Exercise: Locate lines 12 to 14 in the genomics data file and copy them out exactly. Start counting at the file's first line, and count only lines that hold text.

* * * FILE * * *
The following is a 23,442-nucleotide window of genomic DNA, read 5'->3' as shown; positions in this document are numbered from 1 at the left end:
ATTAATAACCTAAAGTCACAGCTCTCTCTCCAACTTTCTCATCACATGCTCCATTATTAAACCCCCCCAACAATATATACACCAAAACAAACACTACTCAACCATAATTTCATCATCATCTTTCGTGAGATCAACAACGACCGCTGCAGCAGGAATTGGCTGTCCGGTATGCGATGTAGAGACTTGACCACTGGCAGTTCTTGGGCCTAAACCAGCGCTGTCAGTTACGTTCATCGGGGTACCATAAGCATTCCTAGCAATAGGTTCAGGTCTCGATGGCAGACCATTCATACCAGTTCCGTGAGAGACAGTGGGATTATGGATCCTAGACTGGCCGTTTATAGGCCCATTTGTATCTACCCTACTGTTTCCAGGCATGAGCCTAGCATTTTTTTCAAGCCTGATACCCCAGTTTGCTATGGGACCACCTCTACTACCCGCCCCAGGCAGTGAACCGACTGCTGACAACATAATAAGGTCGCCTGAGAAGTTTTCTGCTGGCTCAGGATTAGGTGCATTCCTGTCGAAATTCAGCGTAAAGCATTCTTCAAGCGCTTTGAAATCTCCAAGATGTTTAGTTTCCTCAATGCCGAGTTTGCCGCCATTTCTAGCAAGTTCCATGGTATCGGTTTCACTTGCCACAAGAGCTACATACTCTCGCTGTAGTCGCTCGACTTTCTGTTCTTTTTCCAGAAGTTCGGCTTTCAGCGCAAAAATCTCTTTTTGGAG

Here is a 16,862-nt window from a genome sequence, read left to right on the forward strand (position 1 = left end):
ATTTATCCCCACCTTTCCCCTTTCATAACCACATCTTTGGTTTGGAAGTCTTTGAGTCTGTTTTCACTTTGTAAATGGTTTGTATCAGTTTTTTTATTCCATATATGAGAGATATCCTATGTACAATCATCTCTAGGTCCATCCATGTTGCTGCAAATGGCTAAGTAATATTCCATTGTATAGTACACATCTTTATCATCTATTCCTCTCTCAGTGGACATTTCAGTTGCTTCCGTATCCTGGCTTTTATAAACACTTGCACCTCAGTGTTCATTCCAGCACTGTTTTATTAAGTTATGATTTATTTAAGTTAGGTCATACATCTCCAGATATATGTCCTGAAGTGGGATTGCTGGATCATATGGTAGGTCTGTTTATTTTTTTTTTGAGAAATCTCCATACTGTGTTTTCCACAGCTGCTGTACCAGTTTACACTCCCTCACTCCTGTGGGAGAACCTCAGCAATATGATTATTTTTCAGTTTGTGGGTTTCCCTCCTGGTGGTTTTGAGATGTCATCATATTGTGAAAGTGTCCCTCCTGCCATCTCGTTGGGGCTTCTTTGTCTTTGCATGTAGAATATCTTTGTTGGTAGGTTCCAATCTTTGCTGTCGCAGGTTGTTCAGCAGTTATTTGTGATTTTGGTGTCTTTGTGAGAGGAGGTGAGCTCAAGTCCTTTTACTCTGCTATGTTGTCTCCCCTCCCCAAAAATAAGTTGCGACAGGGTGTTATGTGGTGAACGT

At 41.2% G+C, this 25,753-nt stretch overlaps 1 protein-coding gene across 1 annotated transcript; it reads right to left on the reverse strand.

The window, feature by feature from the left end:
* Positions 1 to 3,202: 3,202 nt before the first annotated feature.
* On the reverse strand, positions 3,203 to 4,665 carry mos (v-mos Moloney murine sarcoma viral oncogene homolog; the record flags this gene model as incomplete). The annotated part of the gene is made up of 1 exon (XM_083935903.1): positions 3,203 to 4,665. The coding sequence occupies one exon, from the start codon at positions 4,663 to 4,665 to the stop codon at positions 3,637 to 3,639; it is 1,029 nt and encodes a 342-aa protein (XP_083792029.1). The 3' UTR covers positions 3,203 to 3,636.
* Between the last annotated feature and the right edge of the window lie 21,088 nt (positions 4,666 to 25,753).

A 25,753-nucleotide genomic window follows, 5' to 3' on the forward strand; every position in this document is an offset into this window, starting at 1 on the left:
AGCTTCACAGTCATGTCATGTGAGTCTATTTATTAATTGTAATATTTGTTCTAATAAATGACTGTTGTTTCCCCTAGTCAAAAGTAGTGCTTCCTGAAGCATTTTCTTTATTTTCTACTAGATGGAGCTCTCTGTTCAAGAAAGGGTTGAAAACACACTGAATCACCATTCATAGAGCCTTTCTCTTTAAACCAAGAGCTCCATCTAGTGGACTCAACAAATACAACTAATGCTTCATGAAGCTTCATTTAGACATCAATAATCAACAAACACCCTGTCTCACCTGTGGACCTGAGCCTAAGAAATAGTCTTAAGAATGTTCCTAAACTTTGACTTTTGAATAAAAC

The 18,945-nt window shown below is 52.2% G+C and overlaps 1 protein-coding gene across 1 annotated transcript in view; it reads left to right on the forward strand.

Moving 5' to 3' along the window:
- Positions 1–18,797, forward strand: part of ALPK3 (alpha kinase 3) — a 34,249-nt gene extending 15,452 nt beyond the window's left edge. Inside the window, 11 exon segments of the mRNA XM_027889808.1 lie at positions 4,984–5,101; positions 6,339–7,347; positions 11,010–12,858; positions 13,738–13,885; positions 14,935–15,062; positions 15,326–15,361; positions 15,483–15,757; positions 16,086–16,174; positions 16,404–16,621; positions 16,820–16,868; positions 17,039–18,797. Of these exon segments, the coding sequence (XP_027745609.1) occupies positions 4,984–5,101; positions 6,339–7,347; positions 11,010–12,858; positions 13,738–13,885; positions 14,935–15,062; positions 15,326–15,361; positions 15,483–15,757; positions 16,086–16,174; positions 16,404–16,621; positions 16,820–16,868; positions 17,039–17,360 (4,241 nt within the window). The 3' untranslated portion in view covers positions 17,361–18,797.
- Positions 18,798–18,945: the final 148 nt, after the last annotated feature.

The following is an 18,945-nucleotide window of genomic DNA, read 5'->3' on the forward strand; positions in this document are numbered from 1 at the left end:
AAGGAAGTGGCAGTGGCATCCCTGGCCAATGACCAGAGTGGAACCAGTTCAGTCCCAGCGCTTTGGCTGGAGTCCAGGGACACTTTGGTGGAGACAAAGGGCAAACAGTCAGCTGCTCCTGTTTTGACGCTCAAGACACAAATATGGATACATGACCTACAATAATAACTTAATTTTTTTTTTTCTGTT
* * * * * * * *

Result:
The 18,945-nt window shown below is 52.2% G+C and overlaps 1 protein-coding gene across 1 annotated transcript in view; it reads left to right on the forward strand.

Moving 5' to 3' along the window:
- Positions 1–18,797, forward strand: part of ALPK3 (alpha kinase 3) — a 34,249-nt gene extending 15,452 nt beyond the window's left edge. Inside the window, 11 exon segments of the mRNA XM_027889808.1 lie at positions 4,984–5,101; positions 6,339–7,347; positions 11,010–12,858; positions 13,738–13,885; positions 14,935–15,062; positions 15,326–15,361; positions 15,483–15,757; positions 16,086–16,174; positions 16,404–16,621; positions 16,820–16,868; positions 17,039–18,797. Of these exon segments, the coding sequence (XP_027745609.1) occupies positions 4,984–5,101; positions 6,339–7,347; positions 11,010–12,858; positions 13,738–13,885; positions 14,935–15,062; positions 15,326–15,361; positions 15,483–15,757; positions 16,086–16,174; positions 16,404–16,621; positions 16,820–16,868; positions 17,039–17,360 (4,241 nt within the window). The 3' untranslated portion in view covers positions 17,361–18,797.